As its title suggests, Bain's film owes plenty to classic monster flicks of yore. It's commendable that the writer-director wishes to hark back to the likes of THE CREATURE FROM THE BLACK LAGOON and THE LEGEND OF BOGGY CREEK. Even THE TREASURE OF THE SIERRA MADRE has been cited as an influence. In a sense, this provides a breath of fresh air amid the glut of torture porn and found-footage codswallop we're required to watch week-in week-out. And I do appreciate Bain's efforts. But, despite the aforementioned merits, THROWBACK still falls short of being essential.

Still, full marks for getting Mr Wells (MAD MAX 2; COMMANDO) to feature in the film...

MVD Visual have licensed the film from our friends Monster Pictures for this region-free US DVD release, which ensures a fine set is in order.

Firstly, the film's presentation is pretty great. Presented in its original 2.35:1 ratio and enhanced for 16x9 televisions, the HD cameras were put to good use. Images are crisp and clean, while daytime scenes exhibit unwaveringly strong colours. If the presentation has a weakness, it's in the sometimes greyish hue during the night sequences. By and large though, and considering the film's micro budget, it all looks highly satisfying.

English audio gets the 2.0 stereo treatment, sounding sufficiently clean and well-balanced throughout.

A static main menu page leads into a similarly static scene selection menu allowing access to the film via 12 chapters.

A welcome selection of bonus features begins with a 14-minute alternate ending. Without wishing to spoil anything I will say that, while this was interesting, I preferred the one used in the final cut.

3 minutes of deleted scenes mostly offer extended takes and therefore add nothing revelatory. It's easy to see why they were trimmed away.

An engaging, insightful 44-minute 'Behind the Scenes' documentary follows. A wealth of on-location footage from the shoot is interesting, while Bain makes for an agreeable host with his easy manner. Clearly a labour of love, this is the kind of featurette that makes its viewer feel guilty for not loving the main feature more.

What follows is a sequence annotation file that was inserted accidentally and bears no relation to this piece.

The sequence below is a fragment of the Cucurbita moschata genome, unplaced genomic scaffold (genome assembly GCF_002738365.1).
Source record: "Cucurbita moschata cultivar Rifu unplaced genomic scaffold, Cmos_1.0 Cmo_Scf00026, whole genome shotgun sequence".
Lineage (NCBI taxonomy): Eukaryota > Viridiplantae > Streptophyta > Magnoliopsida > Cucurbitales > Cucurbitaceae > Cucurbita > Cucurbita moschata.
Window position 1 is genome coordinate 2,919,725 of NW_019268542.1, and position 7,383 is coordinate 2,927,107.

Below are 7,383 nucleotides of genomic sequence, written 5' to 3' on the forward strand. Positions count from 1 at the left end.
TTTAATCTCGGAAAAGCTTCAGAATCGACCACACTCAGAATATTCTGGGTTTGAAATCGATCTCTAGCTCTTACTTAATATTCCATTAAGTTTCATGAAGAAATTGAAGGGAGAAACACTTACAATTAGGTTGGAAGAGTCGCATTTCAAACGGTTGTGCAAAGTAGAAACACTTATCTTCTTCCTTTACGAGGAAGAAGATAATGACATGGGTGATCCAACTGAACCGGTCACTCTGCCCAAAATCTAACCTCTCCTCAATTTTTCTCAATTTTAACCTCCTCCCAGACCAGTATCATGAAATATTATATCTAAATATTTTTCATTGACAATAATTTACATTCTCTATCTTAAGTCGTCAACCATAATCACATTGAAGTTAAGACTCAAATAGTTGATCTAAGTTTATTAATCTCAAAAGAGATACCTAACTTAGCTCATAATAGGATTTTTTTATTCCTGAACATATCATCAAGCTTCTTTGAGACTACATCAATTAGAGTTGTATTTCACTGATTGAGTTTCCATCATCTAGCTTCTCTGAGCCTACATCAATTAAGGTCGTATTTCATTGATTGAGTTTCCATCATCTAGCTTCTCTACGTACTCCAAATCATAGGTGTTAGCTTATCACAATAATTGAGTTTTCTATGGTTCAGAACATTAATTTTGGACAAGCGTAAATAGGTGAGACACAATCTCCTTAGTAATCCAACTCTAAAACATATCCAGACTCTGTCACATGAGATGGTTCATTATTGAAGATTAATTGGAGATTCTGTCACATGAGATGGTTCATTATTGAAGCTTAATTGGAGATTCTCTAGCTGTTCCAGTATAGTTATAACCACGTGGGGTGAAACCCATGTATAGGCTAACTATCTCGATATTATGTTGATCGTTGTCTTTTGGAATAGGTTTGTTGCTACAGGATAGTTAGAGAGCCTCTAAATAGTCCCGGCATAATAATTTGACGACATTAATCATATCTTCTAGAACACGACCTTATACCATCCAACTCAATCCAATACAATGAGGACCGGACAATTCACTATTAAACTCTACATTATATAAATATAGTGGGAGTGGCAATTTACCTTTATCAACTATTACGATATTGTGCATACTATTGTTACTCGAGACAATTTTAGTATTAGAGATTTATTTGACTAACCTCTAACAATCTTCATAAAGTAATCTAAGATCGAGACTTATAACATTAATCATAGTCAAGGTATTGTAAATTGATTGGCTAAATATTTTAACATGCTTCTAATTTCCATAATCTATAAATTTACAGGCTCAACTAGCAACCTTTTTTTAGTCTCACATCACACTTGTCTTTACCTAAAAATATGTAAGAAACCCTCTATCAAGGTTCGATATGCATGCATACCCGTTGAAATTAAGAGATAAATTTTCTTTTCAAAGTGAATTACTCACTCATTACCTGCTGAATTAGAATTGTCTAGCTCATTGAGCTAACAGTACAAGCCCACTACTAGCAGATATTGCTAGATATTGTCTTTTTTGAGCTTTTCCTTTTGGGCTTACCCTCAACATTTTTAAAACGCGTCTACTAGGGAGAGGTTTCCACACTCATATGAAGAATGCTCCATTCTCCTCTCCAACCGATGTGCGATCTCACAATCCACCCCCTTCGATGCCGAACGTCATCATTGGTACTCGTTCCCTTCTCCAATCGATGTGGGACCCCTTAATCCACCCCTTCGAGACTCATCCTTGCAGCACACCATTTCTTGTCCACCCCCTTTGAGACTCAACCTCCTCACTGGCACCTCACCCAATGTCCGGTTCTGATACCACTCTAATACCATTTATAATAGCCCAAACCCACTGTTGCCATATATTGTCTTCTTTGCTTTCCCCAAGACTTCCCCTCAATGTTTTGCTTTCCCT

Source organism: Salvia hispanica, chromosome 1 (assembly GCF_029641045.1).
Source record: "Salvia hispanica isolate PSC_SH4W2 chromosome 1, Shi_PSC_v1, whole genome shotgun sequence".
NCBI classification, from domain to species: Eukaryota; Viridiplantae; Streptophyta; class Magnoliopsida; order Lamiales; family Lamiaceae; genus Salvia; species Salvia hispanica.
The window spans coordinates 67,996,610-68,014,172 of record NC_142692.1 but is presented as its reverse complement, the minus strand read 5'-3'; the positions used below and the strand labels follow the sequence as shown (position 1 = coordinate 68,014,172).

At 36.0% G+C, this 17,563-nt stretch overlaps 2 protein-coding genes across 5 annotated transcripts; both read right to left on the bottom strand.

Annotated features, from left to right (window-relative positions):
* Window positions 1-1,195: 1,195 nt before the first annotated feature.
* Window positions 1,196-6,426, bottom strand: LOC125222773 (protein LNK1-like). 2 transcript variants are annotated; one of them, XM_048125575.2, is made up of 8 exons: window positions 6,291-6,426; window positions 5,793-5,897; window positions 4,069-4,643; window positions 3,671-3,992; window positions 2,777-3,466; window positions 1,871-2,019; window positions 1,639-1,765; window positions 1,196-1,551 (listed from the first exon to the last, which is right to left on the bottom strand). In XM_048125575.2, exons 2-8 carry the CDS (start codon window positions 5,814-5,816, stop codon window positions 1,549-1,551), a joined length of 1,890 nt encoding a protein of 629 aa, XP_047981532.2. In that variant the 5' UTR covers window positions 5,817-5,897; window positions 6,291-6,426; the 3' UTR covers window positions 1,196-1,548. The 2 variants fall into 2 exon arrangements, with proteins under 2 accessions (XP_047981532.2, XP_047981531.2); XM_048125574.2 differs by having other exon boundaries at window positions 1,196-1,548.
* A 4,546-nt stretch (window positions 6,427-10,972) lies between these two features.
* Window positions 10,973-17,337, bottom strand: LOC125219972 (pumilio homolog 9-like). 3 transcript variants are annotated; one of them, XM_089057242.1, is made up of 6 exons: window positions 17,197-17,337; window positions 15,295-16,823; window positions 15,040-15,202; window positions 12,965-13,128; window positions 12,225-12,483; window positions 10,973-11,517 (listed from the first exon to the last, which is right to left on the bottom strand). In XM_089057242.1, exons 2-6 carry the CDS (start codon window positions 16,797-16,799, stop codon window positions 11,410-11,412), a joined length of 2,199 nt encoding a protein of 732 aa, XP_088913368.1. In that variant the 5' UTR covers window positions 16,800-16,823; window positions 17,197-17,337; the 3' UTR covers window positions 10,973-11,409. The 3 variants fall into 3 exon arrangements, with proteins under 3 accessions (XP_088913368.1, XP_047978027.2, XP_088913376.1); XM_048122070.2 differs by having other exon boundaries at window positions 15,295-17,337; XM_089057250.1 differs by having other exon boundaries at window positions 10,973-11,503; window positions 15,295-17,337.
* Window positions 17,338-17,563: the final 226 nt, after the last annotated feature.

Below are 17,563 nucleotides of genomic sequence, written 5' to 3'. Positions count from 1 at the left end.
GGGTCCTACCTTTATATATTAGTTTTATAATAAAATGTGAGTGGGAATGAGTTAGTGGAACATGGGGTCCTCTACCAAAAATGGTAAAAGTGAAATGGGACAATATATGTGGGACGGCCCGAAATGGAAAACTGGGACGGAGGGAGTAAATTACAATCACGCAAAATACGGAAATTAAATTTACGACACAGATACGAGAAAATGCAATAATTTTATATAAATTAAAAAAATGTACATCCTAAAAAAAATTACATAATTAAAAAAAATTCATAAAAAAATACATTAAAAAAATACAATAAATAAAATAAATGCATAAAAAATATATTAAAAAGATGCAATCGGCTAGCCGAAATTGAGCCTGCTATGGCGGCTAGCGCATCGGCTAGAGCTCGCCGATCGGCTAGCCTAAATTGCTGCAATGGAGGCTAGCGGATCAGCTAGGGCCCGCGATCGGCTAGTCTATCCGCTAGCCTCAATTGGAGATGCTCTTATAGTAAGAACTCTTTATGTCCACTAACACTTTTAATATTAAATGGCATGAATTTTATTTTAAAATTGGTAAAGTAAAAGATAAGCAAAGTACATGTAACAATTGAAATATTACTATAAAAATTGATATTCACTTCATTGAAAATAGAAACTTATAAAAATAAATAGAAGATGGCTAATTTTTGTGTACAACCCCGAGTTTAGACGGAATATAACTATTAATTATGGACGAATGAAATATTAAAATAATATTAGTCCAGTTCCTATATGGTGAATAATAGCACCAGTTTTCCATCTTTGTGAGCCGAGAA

The good nature of the above featurette is carried forward in 23 minutes of short video blogs detailing the film's journey to the Famous Monster Film Festival in May 2014.

Two trailers act as effective teasers.

A series of radio interviews promoting the film on Cairns-based stations follow. If you can get past the 'Smashie and Nicey' goofiness of the various DJs, there are some interesting titbits of trivia to be gleamed from local boys-done-good Brack and Ring. These run for a total of 55 minutes.

Wells is on hand to read a 73-second excerpt from Henry Lawson's book "The Hairy Man" with laidback finesse. The enduring influence of the description contained within this 1916 text is quickly apparent.

Finally, we get three short films: "Daniel's Jack" (6 minutes), "Full Moon, Dirty Laundry" (8 minutes) and "Parrot Ice Tours" (5 minutes). These are all early examples of Bain's talent as a filmmaker, shot in Cairns for peanuts and reliant solely on his eye for casual style, combined with his dry wit and love of indie cinema (further influences of his are evidenced via posters on the wall of a launderette in the second film: LA CONFIDENTIAL, CLERKS, CITY OF INDUSTRY ...).

THROWBACK is an interesting addition to the tiny sasquatchploitation genre, one that aesthetically transcends its miniscule budget and DIY processes. It looks good on MVD Visuals' disc and is loaded with excellent complementary extras.

Also available from Monster Pictures in the UK, where they have also released the film onto blu-ray.

Review by Stuart Willis

Released by MVD Visual
Region All
Not Rated
Extras :
see main review